Other aspects of the Bayou Hills Run will be much the same as they always have. Notably, funds raised through entrance fees will still go to support the Creative Learning Academy, just as they have since it was known as the Creative Learning Center.
“We’re excited about this,” Johnson said. “This is exciting for us and exciting for the city of Pensacola.”
The Bayou Hills Run City of Pensacola 5K/10K Championship is scheduled for March 28, 2020.
Capitol Steps Return
It’s time for The Capitol Steps to once again “put the ‘MOCK’ in democracy.” On Friday, Jan. 17, 2020, at 7:30 p.m., guests will gather at the Pensacola Saenger Theatre to watch the Steps live in concert. The Steps have been entertaining fans by parodying politicians, and the offices that once employed them, since 1981. WUWF listeners will know the Steps from their wildly popular Politics Takes a Holiday special broadcast twice a year on National Public Radio.
Tickets for the performance are on sale now through Ticketmaster or through wuwf.org. All seats are $40, plus taxes and applicable fees. WUWF MemberCard holders may receive a 10% discount on up to 10 tickets by presenting their current WUWF card at the Saenger box office at the time of purchase. More information on the Capitol Steps can be found at wuwf.org/capsteps.
Call for Poets
The Santa Rosa County Writers’ Guild seeks poems for Issue IV of the Blackwater Literary Journal. For a limited time, the Guild is looking for poems from residents of Santa Rosa County. To be considered, the poems should be pasted onto the body of an email and sent to SRCWG@mediacombb.net.
Mark Your Calendar
Ascension Sacred Heart will provide free flu shots for persons who are poor, elderly or uninsured. One must be 18 years of age or older to obtain a flu shot through this service. Dates are 8-10:30 a.m., Thursday, Nov. 14, at St. Joseph’s Medical Clinic, 131 W. Intendencia St.; 9-11:30 a.m., Friday, Nov. 15, at Gull Point Community Center, 7000 Spanish Trail Road; 9-11:30 a.m., Wednesday, Nov. 20, at Catholic Church of the Holy Spirit, 10650 Gulf Beach Highway; and 9-11:30 a.m., Thursday, Nov. 21, at Sanders Beach Community Center, 913 S. I St.
Women for Responsible Legislation will hold their monthly meeting 11:30 a.m.-1 p.m. Thursday, Nov. 21, Pensacola City Hall, 222 W. Main St. This month’s speaker will be Pensacola City Councilwoman Sherri Myers who will be addressing the issue of pesticide effects on human health, particularly on children. WRL meetings are always open to the public. Refreshments served at 11:15 a.m.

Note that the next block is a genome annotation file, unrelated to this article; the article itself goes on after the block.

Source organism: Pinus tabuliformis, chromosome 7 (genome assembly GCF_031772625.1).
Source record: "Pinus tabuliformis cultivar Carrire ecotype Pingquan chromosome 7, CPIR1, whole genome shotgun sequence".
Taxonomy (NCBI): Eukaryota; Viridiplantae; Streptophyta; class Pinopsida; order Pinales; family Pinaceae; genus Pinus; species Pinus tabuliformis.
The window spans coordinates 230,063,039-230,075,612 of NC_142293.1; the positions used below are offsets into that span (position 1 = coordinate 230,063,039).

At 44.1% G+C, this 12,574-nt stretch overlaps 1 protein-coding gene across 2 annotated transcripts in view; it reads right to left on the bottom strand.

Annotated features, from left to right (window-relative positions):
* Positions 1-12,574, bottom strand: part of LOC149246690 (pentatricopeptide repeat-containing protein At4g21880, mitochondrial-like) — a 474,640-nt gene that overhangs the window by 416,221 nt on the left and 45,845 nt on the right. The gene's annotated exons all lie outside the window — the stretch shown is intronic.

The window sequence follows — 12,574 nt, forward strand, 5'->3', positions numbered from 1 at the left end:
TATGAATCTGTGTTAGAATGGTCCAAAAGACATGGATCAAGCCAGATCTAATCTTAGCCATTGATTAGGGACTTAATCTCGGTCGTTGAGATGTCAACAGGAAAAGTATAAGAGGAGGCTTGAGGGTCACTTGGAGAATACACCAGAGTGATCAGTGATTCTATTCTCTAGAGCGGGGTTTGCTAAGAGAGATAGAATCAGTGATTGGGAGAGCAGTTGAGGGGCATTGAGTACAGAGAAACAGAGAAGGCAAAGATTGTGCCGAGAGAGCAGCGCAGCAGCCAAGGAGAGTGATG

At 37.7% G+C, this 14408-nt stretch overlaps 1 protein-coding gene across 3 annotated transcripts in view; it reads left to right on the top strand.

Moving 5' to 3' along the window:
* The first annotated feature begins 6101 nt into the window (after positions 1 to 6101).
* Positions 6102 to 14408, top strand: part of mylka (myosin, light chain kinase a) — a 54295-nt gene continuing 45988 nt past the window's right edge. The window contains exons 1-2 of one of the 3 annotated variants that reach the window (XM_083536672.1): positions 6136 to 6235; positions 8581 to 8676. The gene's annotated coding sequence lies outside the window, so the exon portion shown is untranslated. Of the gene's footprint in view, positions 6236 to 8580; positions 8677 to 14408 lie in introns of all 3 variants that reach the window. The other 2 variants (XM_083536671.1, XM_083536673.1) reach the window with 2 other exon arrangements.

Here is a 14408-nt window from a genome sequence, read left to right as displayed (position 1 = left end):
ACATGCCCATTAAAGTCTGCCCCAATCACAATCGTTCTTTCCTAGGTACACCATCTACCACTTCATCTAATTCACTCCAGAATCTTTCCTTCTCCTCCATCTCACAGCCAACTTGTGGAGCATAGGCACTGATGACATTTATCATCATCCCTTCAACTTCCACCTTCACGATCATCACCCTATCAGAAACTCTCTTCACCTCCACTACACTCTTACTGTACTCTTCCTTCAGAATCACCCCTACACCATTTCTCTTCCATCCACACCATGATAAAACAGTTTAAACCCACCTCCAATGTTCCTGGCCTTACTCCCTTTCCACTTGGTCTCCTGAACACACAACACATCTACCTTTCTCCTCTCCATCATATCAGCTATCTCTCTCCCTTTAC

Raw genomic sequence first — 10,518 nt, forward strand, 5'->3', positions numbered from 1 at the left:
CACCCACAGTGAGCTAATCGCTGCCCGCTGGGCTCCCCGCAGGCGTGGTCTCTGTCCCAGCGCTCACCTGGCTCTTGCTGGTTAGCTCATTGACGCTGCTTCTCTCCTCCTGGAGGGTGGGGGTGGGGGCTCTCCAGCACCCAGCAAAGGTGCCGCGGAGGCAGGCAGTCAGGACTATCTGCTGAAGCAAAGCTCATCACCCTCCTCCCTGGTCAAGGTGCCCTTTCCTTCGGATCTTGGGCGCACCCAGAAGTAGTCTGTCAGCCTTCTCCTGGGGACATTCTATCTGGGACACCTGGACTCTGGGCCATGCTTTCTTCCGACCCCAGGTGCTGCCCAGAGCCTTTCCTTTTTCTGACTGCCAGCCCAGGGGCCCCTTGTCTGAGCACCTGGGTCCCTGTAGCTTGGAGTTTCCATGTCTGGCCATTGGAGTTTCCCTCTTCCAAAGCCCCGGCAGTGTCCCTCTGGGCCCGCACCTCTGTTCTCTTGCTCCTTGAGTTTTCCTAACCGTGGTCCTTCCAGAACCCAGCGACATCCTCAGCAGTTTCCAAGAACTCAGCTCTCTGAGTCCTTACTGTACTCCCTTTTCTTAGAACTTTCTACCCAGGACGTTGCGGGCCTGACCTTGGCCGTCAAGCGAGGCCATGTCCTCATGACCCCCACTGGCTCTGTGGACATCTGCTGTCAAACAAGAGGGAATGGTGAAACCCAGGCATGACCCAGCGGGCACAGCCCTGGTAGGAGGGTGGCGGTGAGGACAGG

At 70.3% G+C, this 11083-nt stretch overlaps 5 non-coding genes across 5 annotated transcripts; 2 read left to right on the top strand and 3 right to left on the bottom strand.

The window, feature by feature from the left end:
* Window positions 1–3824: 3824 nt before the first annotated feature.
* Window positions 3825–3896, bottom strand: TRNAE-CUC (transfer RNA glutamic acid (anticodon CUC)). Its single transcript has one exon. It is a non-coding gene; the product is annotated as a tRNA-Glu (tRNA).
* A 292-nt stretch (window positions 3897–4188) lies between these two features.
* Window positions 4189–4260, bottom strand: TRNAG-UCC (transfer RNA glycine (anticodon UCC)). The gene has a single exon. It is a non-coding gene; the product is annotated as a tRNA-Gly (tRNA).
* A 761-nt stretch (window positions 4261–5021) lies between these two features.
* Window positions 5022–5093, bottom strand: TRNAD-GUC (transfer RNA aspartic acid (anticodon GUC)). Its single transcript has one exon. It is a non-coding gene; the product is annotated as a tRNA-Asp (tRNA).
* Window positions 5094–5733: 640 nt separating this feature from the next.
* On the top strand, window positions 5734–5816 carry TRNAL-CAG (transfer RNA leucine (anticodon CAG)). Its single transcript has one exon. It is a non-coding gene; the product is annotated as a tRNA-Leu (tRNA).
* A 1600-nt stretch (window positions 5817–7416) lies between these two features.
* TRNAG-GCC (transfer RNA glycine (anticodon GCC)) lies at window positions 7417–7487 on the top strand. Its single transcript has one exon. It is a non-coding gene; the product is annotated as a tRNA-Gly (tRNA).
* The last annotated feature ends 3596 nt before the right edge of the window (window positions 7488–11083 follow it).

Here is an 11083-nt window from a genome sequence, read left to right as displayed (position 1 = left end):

Community forums on expectations of appointed school superintendent will be held at 6 p.m. on Thursday, Nov. 14, at the Blue Angels Elementary School cafeteria, 1551 Dog Track Road, and 6 p.m. on Thursday, Nov. 21, at the Pensacola High School cafeteria, 500 W. Maxwell St.
Keep Pensacola Beautiful is recognizing America Recycles Day from 10 a.m.-2 p.m. on Friday, Nov. 15, at YourTEK Professionals, 6425 Pensacola Blvd. People can bring ink and toner cartridges, batteries (no car batteries), markers, pens and electronics, such as monitors, laptops, phones, PCs and tablets, to be recycled. For more information, visit keeppensacolabeautiful.org.
The Florida SBDC at UWF offers the “Starting a Business” workshop from noon-4 p.m. on Friday, Nov. 15, at Synovus, 125 W. Romana St. Attendees will learn the essentials of getting started in business—idea evaluation, legal business structures, regulations and licensing, business plan basics, finding capital and more. Attendance fee is $50 (required, non-refundable online payment). To register, visit sbdc.uwf.edu and click on “Training & Events.”
Landmark Dental and surrounding dentists will host their “No Smile Left Behind” event at 8 a.m. on Saturday, Nov. 16, at Landmark Dental, 611 E. Burgess Road. Dental services will be provided to veterans and their direct family members for free. They will be treated on a first-come, first-served basis.
Planning Board will meet at 2 p.m. on Monday, Nov. 18, Hagler-Mason Conference Room, 2nd Floor, Pensacola City Hall, 222 W. Main St.
The DIB is seeking public input on concerns surrounding the current and future state of public parking in downtown Pensacola. The workshop is 9 a.m. on Thursday, Nov. 19, Bowden Building, Room #1, 120 Church St.
Zoning Board of Adjustment will meet at 3 p.m. on Wednesday, Nov. 20, Hagler-Mason Conference Room, 2nd Floor, Pensacola City Hall, 222 W. Main St.
Pensacola City Council Meeting will be at 5:30 p.m. on Thursday, Nov. 14, Council Chambers, First Floor, Pensacola City Hall, 222 W. Main St.